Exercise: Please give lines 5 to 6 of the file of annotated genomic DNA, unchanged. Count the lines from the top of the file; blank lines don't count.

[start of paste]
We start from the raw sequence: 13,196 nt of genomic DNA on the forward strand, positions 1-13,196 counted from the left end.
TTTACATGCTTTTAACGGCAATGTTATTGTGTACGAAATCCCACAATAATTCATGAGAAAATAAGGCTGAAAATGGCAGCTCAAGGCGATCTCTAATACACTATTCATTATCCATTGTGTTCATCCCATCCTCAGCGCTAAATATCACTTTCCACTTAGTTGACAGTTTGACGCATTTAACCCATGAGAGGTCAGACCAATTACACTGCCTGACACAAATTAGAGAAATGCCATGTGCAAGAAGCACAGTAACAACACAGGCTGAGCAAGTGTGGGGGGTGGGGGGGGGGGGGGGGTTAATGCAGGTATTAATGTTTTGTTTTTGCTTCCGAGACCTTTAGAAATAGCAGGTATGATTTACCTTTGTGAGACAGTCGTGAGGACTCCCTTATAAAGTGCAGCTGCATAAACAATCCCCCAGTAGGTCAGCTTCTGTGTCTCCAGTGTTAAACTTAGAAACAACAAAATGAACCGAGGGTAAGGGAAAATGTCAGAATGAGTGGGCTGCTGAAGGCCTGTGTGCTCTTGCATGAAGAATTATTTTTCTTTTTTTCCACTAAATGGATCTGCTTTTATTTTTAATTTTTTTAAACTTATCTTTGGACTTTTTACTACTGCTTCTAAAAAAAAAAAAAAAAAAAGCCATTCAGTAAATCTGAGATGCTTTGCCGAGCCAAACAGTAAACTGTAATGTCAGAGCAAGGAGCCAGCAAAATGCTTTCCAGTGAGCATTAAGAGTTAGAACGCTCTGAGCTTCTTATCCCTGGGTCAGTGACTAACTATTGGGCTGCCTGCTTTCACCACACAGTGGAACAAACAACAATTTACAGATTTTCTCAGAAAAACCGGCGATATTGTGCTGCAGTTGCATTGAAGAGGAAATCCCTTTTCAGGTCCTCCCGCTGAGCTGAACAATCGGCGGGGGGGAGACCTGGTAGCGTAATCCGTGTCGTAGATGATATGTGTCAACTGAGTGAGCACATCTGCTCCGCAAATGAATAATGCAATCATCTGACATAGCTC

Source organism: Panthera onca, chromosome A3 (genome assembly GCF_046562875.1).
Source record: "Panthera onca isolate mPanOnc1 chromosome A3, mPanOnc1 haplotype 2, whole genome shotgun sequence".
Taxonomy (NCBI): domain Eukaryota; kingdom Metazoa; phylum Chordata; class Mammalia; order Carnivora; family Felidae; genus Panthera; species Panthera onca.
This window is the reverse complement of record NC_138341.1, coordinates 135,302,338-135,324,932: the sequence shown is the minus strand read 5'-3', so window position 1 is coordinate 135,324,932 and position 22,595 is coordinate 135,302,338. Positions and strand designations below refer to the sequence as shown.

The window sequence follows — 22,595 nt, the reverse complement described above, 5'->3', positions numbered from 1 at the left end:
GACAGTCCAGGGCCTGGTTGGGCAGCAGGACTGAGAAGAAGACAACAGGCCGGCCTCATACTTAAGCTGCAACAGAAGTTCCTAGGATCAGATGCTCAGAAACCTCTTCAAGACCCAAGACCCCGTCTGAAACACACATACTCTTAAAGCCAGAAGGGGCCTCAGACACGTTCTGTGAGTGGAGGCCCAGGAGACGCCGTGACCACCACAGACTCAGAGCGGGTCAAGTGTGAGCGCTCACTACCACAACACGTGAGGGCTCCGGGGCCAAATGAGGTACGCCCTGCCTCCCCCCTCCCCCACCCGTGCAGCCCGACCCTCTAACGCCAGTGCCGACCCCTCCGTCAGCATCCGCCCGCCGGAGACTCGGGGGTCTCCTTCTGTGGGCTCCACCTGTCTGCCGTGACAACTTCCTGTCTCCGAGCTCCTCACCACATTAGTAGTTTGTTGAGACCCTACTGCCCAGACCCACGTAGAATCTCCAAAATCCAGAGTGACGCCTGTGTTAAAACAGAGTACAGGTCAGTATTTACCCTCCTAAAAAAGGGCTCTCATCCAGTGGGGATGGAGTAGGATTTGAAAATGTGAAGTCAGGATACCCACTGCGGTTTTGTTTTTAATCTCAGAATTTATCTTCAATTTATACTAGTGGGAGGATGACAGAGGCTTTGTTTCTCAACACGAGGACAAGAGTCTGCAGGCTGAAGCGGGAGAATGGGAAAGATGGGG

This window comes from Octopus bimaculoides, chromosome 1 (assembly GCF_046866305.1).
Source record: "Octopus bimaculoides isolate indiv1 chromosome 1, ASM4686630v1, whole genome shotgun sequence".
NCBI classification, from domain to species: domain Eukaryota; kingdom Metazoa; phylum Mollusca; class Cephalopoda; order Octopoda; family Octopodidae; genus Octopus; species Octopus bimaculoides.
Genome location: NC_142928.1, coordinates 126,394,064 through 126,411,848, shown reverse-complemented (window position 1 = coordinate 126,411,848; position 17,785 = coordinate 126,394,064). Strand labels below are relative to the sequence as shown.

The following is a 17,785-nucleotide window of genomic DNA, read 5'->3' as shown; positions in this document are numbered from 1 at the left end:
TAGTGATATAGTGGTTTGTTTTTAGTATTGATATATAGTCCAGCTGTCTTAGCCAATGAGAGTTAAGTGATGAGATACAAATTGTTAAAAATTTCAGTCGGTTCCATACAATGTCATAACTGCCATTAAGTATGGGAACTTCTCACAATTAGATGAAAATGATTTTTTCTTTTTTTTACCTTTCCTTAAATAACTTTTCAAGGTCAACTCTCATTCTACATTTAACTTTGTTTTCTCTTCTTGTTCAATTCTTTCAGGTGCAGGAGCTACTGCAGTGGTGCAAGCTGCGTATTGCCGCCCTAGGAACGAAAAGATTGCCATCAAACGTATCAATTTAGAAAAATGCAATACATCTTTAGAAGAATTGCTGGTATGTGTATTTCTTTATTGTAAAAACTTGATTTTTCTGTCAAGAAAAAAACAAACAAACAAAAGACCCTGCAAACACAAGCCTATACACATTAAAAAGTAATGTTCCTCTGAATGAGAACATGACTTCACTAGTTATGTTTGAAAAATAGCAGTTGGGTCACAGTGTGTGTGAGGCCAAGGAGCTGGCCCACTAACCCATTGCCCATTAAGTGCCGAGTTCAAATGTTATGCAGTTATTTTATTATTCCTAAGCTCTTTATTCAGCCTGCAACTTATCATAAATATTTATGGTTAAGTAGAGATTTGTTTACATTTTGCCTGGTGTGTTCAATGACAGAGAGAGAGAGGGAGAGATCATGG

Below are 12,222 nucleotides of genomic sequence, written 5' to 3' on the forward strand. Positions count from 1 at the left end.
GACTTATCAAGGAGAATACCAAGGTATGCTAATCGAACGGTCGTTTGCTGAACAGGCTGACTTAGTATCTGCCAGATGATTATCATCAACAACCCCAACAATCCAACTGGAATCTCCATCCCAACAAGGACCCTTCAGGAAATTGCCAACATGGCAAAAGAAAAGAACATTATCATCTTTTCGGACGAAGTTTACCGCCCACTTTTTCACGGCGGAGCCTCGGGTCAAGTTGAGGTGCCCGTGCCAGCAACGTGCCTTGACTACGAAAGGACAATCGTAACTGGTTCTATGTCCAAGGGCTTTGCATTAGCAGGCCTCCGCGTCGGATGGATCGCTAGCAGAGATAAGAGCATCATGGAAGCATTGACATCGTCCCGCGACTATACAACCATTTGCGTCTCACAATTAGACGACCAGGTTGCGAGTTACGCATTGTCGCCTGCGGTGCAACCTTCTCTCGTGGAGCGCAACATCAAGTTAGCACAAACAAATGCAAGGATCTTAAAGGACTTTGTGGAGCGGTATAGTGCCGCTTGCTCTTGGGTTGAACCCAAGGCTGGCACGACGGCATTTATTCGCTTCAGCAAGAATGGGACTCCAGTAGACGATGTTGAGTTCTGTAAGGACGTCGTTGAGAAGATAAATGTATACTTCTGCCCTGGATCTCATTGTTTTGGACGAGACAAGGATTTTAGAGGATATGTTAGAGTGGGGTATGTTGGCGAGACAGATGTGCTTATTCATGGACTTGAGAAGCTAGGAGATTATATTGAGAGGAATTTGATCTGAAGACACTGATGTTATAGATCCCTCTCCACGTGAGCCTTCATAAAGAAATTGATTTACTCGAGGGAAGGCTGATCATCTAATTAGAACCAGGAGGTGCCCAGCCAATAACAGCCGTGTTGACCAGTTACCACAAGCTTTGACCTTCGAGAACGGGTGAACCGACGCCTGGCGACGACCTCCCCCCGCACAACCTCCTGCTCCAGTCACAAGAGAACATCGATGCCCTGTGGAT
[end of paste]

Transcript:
Taxonomy (NCBI): domain Eukaryota; kingdom Metazoa; phylum Chordata; class Mammalia; order Carnivora; family Felidae; genus Panthera; species Panthera onca.
This window is the reverse complement of record NC_138341.1, coordinates 135,302,338-135,324,932: the sequence shown is the minus strand read 5'-3', so window position 1 is coordinate 135,324,932 and position 22,595 is coordinate 135,302,338. Positions and strand designations below refer to the sequence as shown.